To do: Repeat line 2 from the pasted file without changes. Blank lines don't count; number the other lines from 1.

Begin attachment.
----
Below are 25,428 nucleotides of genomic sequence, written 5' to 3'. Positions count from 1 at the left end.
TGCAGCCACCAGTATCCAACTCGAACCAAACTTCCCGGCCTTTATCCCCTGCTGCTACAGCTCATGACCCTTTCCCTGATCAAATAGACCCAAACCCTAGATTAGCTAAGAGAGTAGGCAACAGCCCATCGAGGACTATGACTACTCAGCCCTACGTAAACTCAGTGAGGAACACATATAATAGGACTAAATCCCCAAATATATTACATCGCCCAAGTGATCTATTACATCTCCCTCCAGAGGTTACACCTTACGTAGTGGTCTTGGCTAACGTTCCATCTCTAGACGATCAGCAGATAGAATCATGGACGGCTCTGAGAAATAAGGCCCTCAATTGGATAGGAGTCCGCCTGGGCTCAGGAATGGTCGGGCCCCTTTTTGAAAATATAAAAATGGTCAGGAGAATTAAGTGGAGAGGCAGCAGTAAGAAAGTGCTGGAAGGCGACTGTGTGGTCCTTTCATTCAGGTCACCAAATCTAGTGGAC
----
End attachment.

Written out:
TGCAGCCACCAGTATCCAACTCGAACCAAACTTCCCGGCCTTTATCCCCTGCTGCTACAGCTCATGACCCTTTCCCTGATCAAATAGACCCAAACCCTAGATTAGCTAAGAGAGTAGGCAACAGCCCATCGAGGACTATGACTACTCAGCCCTACGTAAACTCAGTGAGGAACACATATAATAGGACTAAATCCCCAAATATATTACATCGCCCAAGTGATCTATTACATCTCCCTCCAGAGGTTACACCTTACGTAGTGGTCTTGGCTAACGTTCCATCTCTAGACGATCAGCAGATAGAATCATGGACGGCTCTGAGAAATAAGGCCCTCAATTGGATAGGAGTCCGCCTGGGCTCAGGAATGGTCGGGCCCCTTTTTGAAAATATAAAAATGGTCAGGAGAATTAAGTGGAGAGGCAGCAGTAAGAAAGTGCTGGAAGGCGACTGTGTGGTCCTTTCATTCAGGTCACCAAATCTAGTGGAC